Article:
Susan G. Komen for the Cure funds Lymphoseek
In the United States, breast cancer is the second most common cancer amongst women, trailing only skin cancers. In fact, breast cancer accounts for 1 in 3 diagnoses for American women.
Compared to the rest of the United States, Michigan ranks a bit lower in rates of incidence for breast cancer, but ranks a bit higher for mortality rates due to breast cancer. Breast cancer strikes Caucasian women the most; however, African American women are most likely to die from breast cancer.
Regardless of breast cancer originating or being detected in the breasts, metastasis is actually the leading cause of death in breast cancer patients. Once the cancer metastasizes, the cells are first in the lymph nodes, though not easily found. Currently, the best method for detecting if cancer cells have infiltrated lymph nodes is to surgically remove the nodes, which tends to have a high risk factor and can create serious side effects or complications. Researchers and medical professionals desire, and have been working, to improve this and change how lymph node mapping is performed.
Dr. Anne Wallace, Chief of Plastic Surgery at the University of California at San Diego, and Dr. David Vera, a chemist, utilized the resources from a Susan G. Komen for the Cure grant to develop Lymphoseek. Now FDA-approved, Lymphoseek is the first new drug to be approved for lymph node mapping in more than 30 years. This changes the face of testing and prevention with regards to the stage of metastization.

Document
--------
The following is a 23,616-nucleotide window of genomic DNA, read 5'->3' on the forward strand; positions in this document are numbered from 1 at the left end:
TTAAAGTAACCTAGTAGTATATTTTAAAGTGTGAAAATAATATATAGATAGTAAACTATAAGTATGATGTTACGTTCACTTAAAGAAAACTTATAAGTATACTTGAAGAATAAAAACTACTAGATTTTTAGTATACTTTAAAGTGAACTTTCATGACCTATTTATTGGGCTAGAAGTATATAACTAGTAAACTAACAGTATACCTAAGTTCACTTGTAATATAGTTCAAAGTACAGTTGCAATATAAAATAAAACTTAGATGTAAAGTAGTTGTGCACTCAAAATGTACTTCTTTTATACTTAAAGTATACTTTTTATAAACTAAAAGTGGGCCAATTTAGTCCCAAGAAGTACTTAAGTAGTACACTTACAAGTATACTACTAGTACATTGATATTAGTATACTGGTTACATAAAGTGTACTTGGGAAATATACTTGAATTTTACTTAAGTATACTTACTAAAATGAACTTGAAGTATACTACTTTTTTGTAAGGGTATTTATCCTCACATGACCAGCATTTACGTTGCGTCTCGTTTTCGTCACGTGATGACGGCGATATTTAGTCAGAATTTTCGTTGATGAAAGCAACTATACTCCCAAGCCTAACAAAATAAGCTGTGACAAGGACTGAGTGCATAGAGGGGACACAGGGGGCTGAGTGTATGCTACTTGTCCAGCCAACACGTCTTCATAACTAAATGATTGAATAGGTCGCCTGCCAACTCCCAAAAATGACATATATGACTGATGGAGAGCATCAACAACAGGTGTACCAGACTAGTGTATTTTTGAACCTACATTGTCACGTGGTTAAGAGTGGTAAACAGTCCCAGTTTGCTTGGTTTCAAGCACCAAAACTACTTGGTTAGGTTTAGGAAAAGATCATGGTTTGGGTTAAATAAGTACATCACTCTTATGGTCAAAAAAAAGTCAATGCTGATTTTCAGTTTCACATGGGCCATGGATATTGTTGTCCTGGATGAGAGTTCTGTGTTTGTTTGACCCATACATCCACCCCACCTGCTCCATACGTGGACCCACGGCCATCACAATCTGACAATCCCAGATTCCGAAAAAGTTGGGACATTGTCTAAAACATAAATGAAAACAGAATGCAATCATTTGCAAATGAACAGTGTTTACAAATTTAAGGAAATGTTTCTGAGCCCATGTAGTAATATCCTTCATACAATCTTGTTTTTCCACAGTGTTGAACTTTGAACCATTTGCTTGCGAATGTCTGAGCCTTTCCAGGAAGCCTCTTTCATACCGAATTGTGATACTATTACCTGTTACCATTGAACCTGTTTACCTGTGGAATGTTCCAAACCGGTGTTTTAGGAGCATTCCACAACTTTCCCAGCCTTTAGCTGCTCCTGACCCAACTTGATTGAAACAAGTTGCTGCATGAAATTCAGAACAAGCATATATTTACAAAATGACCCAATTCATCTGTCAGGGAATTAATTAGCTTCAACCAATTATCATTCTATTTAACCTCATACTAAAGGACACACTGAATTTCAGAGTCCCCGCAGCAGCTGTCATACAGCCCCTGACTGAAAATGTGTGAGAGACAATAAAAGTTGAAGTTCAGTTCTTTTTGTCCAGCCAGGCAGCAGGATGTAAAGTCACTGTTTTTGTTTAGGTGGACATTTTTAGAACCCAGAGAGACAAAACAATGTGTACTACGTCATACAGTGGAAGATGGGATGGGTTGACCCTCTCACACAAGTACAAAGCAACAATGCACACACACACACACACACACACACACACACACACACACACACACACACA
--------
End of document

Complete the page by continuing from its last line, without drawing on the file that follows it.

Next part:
Wallace and Vera worked together to create an agent that performs diagnostic imaging targeting the lymph nodes directly correlated to a tumor. In other words, the nodes closest to the cancerous tumor are known to be the nodes that most likely contain metastasized cancer cells. Lymphoseek highlights these nodes making the procedures to remove cancerous lymph nodes more accurate and more successful to the patient.
For the future and for patients battling breast cancer, Lymphoseek offers hope and emerging strides in treatment. Lymphoseek can detect more lymph nodes than the previously used agents and the dye agent stays in the lymph nodes for detection up to 30 hours. This procedure lowers the likelihood of removing healthy lymph nodes, having unnecessary surgery, and cancer cell metastization by early detection. Komen took a chance most organizations would have passed on to fund the research and clinical trials necessary in making Lymphoseek a reality.
Do you know someone who would benefit from emerging research and treatment options like Lymphoseek?
Photo credit: guyhousewright